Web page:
“Few people realize that washing our cars in our driveways is one of the most environmentally un-friendly chores we can do around the house. Unlike household waste water that enters sewers or septic systems and undergoes treatment before it is discharged into the environment, what runs off from your car goes right into storm drains — and eventually into rivers, streams, creeks and wetlands where it poisons aquatic life and wreaks other ecosystem havoc. After all, that water is loaded with a witch’s brew of gasoline, oil and residues from exhaust fumes — as well as the harsh detergents being used for the washing itself” ( http://environment.about.com/od/greenlivingdesign/a/car_wash.htm).
As I woke up on Saturday I realized that it was time to mow the lawn for my parents. After gathering all my necessary materials and starting the lawn mower I looked up to see that there were three cars parked on the front lawn; my mother’s, my father’s, and my brother’s cars, splayed across the yard. It was early enough in the morning that my brain was still partially in snooze mode and I had no idea what was going on. Eventually I put it together—my parents were washing the family cars AND watering the lawn, at the same time!
I generally think of washing cars as a waste of good healthy drinking water, and the same could be said of watering the lawn (and don’t get me started on lawn fertilizer). In terms of conservation, I only ever thought of reducing frequency, however, never of identifying sustainable ways to accomplish these tasks.
Obviously, being the sustainability connoisseur that I am (this is why the world needs a sarcasm font), I had to find out if this new idea was, in fact, sustainable. So I diligently typed it into Google, and I discovered that washing your cars on the lawn is universally heralded as the best, most sustainable way to go about the task at home. The article posted above does seem to insist that car wash industries are overall the best way, but if you’re going to do it at home, do it on the lawn!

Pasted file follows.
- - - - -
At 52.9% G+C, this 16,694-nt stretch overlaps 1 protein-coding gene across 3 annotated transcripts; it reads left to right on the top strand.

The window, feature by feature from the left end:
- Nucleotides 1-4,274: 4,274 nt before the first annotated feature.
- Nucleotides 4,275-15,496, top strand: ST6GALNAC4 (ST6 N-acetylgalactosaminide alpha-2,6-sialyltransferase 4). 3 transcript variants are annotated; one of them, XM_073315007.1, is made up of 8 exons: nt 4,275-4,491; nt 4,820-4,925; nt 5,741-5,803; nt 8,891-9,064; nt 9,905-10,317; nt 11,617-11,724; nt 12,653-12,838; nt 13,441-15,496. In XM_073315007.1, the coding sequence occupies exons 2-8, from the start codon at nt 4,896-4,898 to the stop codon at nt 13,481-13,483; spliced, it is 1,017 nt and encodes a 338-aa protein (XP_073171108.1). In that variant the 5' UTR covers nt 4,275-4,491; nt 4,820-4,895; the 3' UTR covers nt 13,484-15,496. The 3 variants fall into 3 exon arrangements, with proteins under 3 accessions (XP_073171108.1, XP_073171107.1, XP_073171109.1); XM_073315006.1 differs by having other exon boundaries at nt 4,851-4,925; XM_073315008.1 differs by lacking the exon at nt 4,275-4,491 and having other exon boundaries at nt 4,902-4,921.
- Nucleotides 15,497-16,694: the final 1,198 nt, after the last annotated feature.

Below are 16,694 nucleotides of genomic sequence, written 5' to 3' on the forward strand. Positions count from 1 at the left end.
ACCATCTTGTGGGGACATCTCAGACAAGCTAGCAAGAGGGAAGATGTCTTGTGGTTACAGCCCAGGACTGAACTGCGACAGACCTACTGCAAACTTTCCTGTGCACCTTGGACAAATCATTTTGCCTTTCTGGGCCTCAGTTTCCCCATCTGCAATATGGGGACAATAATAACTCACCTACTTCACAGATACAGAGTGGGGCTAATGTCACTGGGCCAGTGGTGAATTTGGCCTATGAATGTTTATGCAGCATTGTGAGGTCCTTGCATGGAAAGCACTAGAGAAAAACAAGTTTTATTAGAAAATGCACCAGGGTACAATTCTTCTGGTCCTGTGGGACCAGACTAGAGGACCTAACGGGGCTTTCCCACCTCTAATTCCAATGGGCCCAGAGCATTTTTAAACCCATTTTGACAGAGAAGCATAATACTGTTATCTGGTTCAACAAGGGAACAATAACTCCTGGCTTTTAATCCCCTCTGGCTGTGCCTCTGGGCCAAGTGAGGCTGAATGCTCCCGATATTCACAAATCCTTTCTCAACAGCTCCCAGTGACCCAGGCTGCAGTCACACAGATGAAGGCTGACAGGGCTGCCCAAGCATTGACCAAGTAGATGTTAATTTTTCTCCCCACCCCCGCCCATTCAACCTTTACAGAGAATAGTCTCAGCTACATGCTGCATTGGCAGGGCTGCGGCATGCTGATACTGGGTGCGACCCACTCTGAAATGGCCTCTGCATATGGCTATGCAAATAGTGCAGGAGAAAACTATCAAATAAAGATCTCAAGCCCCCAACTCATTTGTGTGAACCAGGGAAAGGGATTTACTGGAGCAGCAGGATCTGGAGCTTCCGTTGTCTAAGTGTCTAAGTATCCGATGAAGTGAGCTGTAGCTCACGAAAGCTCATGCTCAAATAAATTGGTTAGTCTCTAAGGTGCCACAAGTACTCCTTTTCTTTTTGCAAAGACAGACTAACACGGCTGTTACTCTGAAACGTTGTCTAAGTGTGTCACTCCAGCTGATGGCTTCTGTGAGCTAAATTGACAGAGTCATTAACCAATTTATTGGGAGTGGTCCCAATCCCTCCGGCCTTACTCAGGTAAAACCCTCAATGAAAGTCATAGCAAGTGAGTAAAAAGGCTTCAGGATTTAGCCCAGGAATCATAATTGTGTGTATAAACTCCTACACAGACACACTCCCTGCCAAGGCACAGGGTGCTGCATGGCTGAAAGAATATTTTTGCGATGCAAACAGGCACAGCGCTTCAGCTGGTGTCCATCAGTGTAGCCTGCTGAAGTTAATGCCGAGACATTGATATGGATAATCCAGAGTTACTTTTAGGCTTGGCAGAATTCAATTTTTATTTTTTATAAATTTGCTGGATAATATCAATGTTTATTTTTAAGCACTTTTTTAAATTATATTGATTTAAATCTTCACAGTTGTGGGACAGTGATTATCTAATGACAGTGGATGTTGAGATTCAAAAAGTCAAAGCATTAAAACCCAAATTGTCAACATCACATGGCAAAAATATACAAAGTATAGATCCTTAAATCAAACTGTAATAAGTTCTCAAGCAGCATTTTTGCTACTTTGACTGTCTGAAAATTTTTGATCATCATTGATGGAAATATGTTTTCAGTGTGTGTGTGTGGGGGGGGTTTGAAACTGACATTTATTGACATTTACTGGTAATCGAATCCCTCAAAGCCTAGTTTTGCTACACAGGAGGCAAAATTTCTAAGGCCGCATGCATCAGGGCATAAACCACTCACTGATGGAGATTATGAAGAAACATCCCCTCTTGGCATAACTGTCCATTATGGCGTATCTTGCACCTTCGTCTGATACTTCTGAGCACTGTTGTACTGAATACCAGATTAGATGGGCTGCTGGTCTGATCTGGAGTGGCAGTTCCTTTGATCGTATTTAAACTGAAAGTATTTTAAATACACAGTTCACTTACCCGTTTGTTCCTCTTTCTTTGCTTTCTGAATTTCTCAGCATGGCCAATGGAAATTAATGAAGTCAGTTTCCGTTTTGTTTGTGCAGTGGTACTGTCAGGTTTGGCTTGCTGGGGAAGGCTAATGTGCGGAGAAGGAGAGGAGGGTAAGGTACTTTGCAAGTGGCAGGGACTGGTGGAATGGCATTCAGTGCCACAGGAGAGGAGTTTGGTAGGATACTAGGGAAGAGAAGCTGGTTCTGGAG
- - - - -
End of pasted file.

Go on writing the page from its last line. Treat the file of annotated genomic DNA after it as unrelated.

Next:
One other thing to keep in mind: Wash with biodegradable soap. Simple Green’s Car Wash or Gliptone’s Wash ‘n Glow are great, or you can make your own!
1 Cup liquid dishwashing detergent
¾ cup of powdered laundry detergent
(these should both be chlorine and phosphate free and non-petroleum-based)
3 gallons of water
Mix these ingredients and use sparingly with water over exterior car surfaces
So I guess my Mom and Dad beat me to the punch on this one. Not only is washing your car on the lawn much more environmentally friendly as far as preserving drinking water but it also doubles as a good way to water the lawn. It’s like saving two birds with one stone? …And thus it shall hence forth be known as the “Double Whammy”.
Note: “Even when using green-friendly cleaners, it is better to avoid the driveway and instead wash your car on your lawn or over dirt so that the toxic waste water can be absorbed and neutralized in soil instead of flowing directly into storm drains or open water bodies. Also, try to sop up or disperse those sudsy puddles that remain after you’re done. They contain toxic residues and can tempt thirsty animals“ (http://environment.about.com/od/greenlivingdesign/a/car_wash.htm).